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Minority Concerns Committee’s 20th Anniversary March 18

For further information contact
Linda Brown Holt
Office of Public Affairs
(609) 292-9580
For release: March 17, 2003

Judiciary to Observe 20 Years of Dedication to Fairness, Equity and Access for New Jersey’s Diverse Population

Trenton, NJ…Chief Justice Deborah T. Poritz, the Associate Justices of the New Jersey Supreme Court and members of the Minority Concerns Committee will play key roles March 18 in the celebration of 20 years in the pursuit of fairness, equity and justice in New Jersey’s courts. Festivities, speeches and workshops will be held from noon until 5 p.m. at the Marriott at Lafayette Yard in Trenton.

The New Jersey Supreme Court was the first state court in the nation to commission a task force to examine racial and ethnic fairness issues in a state court system. Today, 31 state courts and the District of Columbia have similar panels. New Jersey continues to play a leadership role nationally in the pursuit of racial and ethnic fairness in our nation’s courts.

As Chief Justice Poritz has stated, “The Judiciary must stand on the bedrock principle of our system of government, that all people are equal under the law—or it will stand for nothing at all….We must reach out to the community and ask people to participate with us in the very difficult and very significant task of ensuring that the courts are open and fair to everyone who comes up the courthouse steps.”

“The Judiciary has been persistent in its efforts to involve all of the stakeholders in the process of improving court services and programs,” said Yolande P. Marlow, Supreme Court Committee staff. “We are very appreciative of this important work.”

The anniversary celebration is expected to attract public sector leadership from throughout the State. The program will feature a keynote address by Chief Justice Poritz followed with the presentation of service awards by Judge Richard J. Williams, Administrative Director of the Courts, to Associate Justice James H. Coleman Jr. and Judge Theodore Z. Davis, General Equity Presiding Judge of the Camden Vicinage.

Other remarks will be presented by Camden Vicinage Family Judge Ronald J. Freeman and Theodore J. Fetter, Deputy Director of the Administrative Office of the Courts. The Rev. Darrell L. Armstrong, Pastor of the Shiloh Baptist Church, Trenton, will present inspirational comments. There will be musical selections by students from the Camden County Creative Arts High School.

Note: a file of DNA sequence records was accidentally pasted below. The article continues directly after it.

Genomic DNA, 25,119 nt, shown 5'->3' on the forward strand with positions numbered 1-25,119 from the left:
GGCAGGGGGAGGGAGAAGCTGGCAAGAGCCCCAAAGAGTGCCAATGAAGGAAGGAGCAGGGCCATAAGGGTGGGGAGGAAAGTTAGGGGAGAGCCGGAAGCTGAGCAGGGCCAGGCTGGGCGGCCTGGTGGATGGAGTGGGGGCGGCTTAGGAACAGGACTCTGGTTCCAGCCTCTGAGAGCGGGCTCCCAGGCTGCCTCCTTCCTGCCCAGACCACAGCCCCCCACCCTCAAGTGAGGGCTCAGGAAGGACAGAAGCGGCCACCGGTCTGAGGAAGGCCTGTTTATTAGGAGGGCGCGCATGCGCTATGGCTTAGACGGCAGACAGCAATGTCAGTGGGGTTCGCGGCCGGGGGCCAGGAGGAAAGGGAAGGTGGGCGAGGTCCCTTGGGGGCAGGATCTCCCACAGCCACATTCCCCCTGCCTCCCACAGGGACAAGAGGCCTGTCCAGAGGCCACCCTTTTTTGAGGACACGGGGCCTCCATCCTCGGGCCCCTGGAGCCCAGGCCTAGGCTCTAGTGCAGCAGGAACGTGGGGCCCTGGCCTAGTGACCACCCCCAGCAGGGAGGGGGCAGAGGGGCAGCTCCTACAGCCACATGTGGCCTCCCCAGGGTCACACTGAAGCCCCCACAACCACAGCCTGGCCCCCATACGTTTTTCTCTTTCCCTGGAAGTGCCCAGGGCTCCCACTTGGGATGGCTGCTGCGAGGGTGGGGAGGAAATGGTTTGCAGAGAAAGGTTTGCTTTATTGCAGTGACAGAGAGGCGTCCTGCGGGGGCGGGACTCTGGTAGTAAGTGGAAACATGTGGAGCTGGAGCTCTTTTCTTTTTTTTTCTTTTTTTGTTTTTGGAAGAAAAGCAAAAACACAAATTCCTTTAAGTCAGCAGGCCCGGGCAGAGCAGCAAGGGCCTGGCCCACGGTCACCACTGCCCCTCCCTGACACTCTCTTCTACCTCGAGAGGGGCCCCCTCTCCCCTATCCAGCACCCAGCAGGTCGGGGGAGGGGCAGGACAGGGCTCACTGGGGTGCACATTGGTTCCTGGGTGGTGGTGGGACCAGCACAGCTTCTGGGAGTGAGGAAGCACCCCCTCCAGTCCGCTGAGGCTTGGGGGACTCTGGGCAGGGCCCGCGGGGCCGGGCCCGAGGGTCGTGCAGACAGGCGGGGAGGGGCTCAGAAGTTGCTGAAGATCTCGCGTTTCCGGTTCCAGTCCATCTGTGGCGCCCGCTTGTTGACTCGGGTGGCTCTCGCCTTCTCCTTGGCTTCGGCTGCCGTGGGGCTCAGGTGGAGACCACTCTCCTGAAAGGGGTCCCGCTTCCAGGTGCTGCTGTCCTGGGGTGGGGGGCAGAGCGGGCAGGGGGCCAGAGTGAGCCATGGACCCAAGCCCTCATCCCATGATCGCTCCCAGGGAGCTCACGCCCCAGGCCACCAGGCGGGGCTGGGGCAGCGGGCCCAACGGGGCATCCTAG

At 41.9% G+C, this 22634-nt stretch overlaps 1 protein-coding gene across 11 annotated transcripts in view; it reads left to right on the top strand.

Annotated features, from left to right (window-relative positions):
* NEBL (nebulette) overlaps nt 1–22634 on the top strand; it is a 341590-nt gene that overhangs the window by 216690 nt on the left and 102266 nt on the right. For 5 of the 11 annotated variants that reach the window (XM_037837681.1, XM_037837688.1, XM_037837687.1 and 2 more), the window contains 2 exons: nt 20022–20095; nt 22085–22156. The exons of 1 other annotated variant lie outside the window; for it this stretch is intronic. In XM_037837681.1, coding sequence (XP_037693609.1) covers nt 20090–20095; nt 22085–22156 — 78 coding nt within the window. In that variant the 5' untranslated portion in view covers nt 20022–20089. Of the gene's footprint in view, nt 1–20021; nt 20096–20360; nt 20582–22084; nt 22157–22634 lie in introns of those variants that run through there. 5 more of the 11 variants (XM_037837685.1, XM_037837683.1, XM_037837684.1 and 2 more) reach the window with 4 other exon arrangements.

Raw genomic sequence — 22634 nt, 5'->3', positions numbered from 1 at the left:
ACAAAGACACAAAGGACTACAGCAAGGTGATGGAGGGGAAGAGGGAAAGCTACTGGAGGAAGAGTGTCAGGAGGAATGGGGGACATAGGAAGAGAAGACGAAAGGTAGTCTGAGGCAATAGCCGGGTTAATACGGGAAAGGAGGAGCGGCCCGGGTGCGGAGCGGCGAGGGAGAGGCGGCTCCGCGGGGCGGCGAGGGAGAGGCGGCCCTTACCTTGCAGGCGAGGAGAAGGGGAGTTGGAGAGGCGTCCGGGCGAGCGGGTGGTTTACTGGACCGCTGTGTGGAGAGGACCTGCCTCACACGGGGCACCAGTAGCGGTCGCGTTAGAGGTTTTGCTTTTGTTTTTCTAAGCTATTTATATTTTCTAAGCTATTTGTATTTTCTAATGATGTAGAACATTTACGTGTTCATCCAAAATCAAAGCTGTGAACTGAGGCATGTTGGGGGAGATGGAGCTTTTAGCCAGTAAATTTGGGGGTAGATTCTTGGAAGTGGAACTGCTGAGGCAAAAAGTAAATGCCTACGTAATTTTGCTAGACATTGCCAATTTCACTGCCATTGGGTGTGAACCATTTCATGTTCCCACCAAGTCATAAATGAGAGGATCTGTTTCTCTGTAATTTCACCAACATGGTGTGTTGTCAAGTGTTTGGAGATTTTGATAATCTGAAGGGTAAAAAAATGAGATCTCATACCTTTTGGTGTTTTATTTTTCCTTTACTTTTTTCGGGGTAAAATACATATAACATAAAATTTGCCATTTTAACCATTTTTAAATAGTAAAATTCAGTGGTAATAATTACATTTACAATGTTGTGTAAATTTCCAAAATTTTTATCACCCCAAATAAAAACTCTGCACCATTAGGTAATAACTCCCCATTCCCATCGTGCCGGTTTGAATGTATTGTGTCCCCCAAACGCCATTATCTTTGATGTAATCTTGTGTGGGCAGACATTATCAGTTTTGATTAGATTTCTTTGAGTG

Justice Coleman and Judge Davis, both retiring this year, played key roles in developing and implementing the minority concerns program in the State’s Judiciary. Their efforts laid the groundwork for critical changes in how the courts hire and train employees; how the court works to provide equal access to court services for all citizens; and how the courts reach out to citizens to seek their advice and to involve them in system-wide reforms and implementation of new court programs and enhancements to existing services and programs.

In June 1992, when the Supreme Court Task Force on Minority Concerns published its final report, the percentage of minority employees in the Judiciary’s state and county paid workforce was 23.5 percent. In July 1994, Governor Christine Todd Whitman signed legislation authorizing the unification of the state and county-paid workforces. In January 1995 this legislation became effective and the proportion of minorities in the Judiciary workforce was 27.6 percent. The Judiciary’s data consistently show an increasingly diverse workforce. From 1997 to 2003, the percentage of minorities in the Judiciary workforce rose from 28.7 percent to 35.1 percent. These data exclude judges and law clerks.

One significant innovation was the creation of the minority law clerk recruitment program. When then Judge Coleman and Judge Davis began their work in this area, there were only four minority law clerks. A new program focusing on expanding the applicant law clerk pool was soon launched. New Jersey’s Law Clerk Recruitment Program is now a national model. The representation of minority law clerks in the Judiciary exceeded the minority graduation rate of 22.4 percent at the three New Jersey law schools in 2002. A total of 115 of the 479 law clerks hired for the present court year were racial and ethnic minorities.

In addition to judges and Judiciary staff attending the celebration, program registrants include personnel from the Department of Corrections, Department of the Treasury, federal agencies, Equal Employment Opportunity Commission (EEOC), Criminal Justice Division, Juvenile Justice Commission, Middlesex County Child Services, minority bar associations, Legal Services of New Jersey and County Youth Services Commissions.

During the afternoon, participants will have the opportunity to take workshops on issues of fairness, equity and justice such as:

  • Court/Community Collaborations: Model Vicinage Programs;
  • Assuring a More Diverse Jury Panel and the Impact of the Use of Peremptory Challenges on Minorities and Other Cognizable Groups;
  • Minorities in the Juvenile Justice System in Bergen County: Findings and Implications for Program Planning and Implementation;
  • A Status Report on the Participation of Minorities in the New Jersey Judicial System: Past, Present and Future;
  • Delivering Quality Services to Indigent and Self-Represented Litigants;
  • Impact of Drug Courts on Minorities in the Criminal Courts;
  • Violence in Teen Dating and Street Talk;
  • Diversity Education in the Judiciary for Judges, Staff and the Public: A Historical Perspective and a Vision for the 21st Century.

(Note to news media: Media coverage of this event is welcome. Please reserve in advance by contacting the Judiciary Office of Public Affairs at [609] 292-9580.)

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